when comparing PSU test data.

ANALYSIS

1. VOLTAGE REGULATION was good, within ±3% of the nominal values
throughout the test. Both the +12V and +3.3V lines were slightly lower than
nominal throughout the test, which is fairly unusual; most power supplies are
slightly high.

2. EFFICIENCY was almost identical to the Rev. A1 S12-430 that we tested,
which is to say that it is among the select (but growing) number of power supplies
that reaches above 80%. It didn't do quite as well at the very low end of its
output range, but even then the difference was rarely more than a watt or two.
At 150W and above, any differences were typically less than half a percentage
point and could easily be put down to sample variance.

3. POWER FACTOR was excellent thanks to the active power factor correction
circuit. A couple of times, it was so close to the ideal value of 1.0 that no
difference could be measured. And, unlike some other active PFC circuits, the
power factor remained above 0.99 even at the very low end.

4. TEMPERATURE & COOLING

Temperature was not an issue, and the temperature rise remained below 10°C
even at full load, so there is no reason to believe that the smaller heatsinks
are inadequate for the 330 watt capacity. The only indication that they are
not quite as effective as the ones in the S12-430 is the fact that the fan reached
full speed even before full load was reached.

5. FAN, FAN CONTROLLER and NOISE

As mentioned, the fan did not change with the new revision, so the noise character
tended to be very similar to the previous S12's, especially the 430 watt version
(higher capacity models use a faster fan). Our latest sample produced a more
pronounced buzz than the models we've heard previously, although the difference
was quite subtle and the volume was not loud.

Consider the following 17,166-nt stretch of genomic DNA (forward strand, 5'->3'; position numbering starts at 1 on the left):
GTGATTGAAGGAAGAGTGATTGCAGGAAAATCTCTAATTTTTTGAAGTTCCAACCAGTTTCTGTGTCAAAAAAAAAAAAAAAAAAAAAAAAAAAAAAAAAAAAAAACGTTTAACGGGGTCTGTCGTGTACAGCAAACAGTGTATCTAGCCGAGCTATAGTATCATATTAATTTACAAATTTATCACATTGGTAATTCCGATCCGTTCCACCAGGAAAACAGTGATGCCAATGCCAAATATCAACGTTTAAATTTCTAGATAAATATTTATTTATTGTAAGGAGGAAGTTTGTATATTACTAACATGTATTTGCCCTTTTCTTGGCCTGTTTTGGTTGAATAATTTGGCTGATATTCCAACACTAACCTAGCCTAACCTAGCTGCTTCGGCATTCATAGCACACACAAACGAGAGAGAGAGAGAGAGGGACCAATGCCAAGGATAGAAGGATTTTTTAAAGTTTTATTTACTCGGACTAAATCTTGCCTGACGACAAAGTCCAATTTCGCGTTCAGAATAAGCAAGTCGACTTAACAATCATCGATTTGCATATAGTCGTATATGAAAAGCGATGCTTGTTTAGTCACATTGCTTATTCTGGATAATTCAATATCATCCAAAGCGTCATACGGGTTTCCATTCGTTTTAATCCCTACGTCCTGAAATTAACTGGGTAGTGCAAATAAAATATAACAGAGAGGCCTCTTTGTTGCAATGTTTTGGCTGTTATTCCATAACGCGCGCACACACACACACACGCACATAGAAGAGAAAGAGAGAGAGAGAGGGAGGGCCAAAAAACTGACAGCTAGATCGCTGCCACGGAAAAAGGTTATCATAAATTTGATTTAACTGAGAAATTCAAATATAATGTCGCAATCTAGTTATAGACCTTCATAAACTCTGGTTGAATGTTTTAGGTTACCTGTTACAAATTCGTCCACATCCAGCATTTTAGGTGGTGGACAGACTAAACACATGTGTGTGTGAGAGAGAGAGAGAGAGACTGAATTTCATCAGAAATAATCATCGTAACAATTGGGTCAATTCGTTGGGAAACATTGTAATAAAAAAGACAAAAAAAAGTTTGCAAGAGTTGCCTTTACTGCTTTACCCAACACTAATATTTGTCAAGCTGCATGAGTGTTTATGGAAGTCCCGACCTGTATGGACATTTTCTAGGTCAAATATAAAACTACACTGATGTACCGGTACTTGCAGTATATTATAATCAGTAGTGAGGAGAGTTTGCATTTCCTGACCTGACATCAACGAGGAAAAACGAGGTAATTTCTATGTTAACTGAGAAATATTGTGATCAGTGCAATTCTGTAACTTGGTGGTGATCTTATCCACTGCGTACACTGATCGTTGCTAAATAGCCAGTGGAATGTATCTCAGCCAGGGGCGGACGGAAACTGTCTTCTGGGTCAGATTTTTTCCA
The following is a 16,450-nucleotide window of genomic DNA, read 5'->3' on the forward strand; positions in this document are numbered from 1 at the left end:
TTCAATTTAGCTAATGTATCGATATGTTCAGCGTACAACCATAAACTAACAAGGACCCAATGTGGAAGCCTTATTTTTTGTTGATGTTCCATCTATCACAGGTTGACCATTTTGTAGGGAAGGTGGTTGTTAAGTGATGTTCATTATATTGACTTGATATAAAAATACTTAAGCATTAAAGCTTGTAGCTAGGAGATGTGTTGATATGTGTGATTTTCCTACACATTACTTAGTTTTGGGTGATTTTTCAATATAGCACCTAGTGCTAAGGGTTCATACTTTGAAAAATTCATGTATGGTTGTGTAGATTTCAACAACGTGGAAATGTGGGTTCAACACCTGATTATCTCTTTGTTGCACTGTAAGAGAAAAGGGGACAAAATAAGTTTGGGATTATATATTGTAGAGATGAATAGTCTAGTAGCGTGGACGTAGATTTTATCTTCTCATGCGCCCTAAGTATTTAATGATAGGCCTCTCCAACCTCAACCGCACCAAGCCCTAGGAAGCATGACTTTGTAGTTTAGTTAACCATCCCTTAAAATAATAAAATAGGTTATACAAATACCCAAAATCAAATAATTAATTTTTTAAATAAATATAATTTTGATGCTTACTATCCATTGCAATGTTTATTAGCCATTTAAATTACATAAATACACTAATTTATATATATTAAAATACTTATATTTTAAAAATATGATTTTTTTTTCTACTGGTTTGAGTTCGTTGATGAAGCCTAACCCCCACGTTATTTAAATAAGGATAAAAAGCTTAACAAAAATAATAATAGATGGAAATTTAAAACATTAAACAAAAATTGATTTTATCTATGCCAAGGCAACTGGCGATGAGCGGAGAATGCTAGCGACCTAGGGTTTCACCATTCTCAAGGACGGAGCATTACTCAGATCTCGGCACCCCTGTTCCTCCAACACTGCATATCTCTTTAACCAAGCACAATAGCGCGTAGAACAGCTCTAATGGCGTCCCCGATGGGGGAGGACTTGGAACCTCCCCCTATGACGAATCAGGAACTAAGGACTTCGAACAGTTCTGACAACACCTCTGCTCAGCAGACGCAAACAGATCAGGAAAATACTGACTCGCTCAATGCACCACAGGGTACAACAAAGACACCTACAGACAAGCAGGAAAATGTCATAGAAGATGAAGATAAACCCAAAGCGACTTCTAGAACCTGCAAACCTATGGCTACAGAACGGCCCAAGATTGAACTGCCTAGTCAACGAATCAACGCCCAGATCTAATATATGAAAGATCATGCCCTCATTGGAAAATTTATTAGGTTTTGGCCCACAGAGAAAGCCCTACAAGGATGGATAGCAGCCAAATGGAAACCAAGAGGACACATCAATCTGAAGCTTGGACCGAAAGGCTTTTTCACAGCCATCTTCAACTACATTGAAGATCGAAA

Of more concern was the fact that the fan ramped up much more quickly than
in the previous tests. The fan remained very quiet until just above 150W load,
but it jumped up very quickly after that. This was probably caused by the smaller
heatsinks that could not cope as well with heavy loads. The end result is that
the S12-430 is a better choice for a quiet mainstream or high powered system,
since these often peak between 150W and 200W under load. Systems with lower
power consumption are less likely to see a difference between the two models.

MP3 Sound Recordings of Seasonic S12-330

Seasonic
S12-330 @ <90W (21 [email protected])

Seasonic
S12-330 @ 150W (22 [email protected])

Seasonic
S12-330 @ 200W (30 [email protected])

There was no need to make recordings at higher power levels; it's simply too loud.
Sound Recordings of PSU Comparatives

Seasonic
S12-430 (Rev. A1) @ 150W (19 [email protected])

Seasonic
S12-500 (Rev. A2) @ 150W (22 [email protected])

Antec
Neo HE 430 @ 150W (21 [email protected])

Zalman
ZM460-APS @ 90W (23 [email protected])

HOW TO LISTEN & COMPARE

These recordings were made with a high
resolution studio quality digital recording system. The microphone was 3" from
the edge of the fan frame at a 45° angle, facing the intake side of the fan to
avoid direct wind noise. The ambient noise during all recordings was 18 dBA or